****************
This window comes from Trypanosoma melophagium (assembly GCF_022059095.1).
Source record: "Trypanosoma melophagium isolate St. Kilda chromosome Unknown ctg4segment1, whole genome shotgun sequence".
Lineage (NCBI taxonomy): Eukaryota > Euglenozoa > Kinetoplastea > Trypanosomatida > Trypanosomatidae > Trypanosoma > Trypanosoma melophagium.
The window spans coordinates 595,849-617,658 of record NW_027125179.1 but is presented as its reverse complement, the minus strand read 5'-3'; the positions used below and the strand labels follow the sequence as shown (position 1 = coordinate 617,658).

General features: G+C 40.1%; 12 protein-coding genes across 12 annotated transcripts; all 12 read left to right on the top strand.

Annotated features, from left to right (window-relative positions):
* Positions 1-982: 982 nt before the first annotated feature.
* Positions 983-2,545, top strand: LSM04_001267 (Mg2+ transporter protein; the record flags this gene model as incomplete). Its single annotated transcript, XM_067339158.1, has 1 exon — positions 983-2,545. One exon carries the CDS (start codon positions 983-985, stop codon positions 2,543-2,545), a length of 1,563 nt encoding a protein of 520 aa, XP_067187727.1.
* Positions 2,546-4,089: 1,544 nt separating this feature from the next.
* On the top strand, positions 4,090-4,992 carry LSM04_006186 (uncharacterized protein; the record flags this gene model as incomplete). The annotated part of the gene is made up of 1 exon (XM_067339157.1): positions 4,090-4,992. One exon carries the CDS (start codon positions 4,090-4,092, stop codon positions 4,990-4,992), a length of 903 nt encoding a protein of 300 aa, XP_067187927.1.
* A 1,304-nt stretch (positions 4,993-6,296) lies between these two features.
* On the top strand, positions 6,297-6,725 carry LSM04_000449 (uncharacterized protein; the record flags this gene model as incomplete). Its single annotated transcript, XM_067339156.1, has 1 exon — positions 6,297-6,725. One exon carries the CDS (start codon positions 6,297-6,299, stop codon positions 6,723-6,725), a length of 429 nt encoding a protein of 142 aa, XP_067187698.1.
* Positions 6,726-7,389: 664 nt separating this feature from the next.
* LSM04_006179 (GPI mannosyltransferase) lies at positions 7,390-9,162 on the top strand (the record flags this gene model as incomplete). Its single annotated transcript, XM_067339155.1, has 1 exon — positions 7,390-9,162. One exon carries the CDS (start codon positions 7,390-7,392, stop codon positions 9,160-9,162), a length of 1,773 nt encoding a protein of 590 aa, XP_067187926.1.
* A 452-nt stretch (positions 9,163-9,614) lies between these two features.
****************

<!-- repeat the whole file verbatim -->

This window comes from Trypanosoma melophagium (assembly GCF_022059095.1).
Source record: "Trypanosoma melophagium isolate St. Kilda chromosome Unknown ctg4segment1, whole genome shotgun sequence".
Lineage (NCBI taxonomy): Eukaryota > Euglenozoa > Kinetoplastea > Trypanosomatida > Trypanosomatidae > Trypanosoma > Trypanosoma melophagium.
The window spans coordinates 595,849-617,658 of record NW_027125179.1 but is presented as its reverse complement, the minus strand read 5'-3'; the positions used below and the strand labels follow the sequence as shown (position 1 = coordinate 617,658).

General features: G+C 40.1%; 12 protein-coding genes across 12 annotated transcripts; all 12 read left to right on the top strand.

Annotated features, from left to right (window-relative positions):
* Positions 1-982: 982 nt before the first annotated feature.
* Positions 983-2,545, top strand: LSM04_001267 (Mg2+ transporter protein; the record flags this gene model as incomplete). Its single annotated transcript, XM_067339158.1, has 1 exon — positions 983-2,545. One exon carries the CDS (start codon positions 983-985, stop codon positions 2,543-2,545), a length of 1,563 nt encoding a protein of 520 aa, XP_067187727.1.
* Positions 2,546-4,089: 1,544 nt separating this feature from the next.
* On the top strand, positions 4,090-4,992 carry LSM04_006186 (uncharacterized protein; the record flags this gene model as incomplete). The annotated part of the gene is made up of 1 exon (XM_067339157.1): positions 4,090-4,992. One exon carries the CDS (start codon positions 4,090-4,092, stop codon positions 4,990-4,992), a length of 903 nt encoding a protein of 300 aa, XP_067187927.1.
* A 1,304-nt stretch (positions 4,993-6,296) lies between these two features.
* On the top strand, positions 6,297-6,725 carry LSM04_000449 (uncharacterized protein; the record flags this gene model as incomplete). Its single annotated transcript, XM_067339156.1, has 1 exon — positions 6,297-6,725. One exon carries the CDS (start codon positions 6,297-6,299, stop codon positions 6,723-6,725), a length of 429 nt encoding a protein of 142 aa, XP_067187698.1.
* Positions 6,726-7,389: 664 nt separating this feature from the next.
* LSM04_006179 (GPI mannosyltransferase) lies at positions 7,390-9,162 on the top strand (the record flags this gene model as incomplete). Its single annotated transcript, XM_067339155.1, has 1 exon — positions 7,390-9,162. One exon carries the CDS (start codon positions 7,390-7,392, stop codon positions 9,160-9,162), a length of 1,773 nt encoding a protein of 590 aa, XP_067187926.1.
* A 452-nt stretch (positions 9,163-9,614) lies between these two features.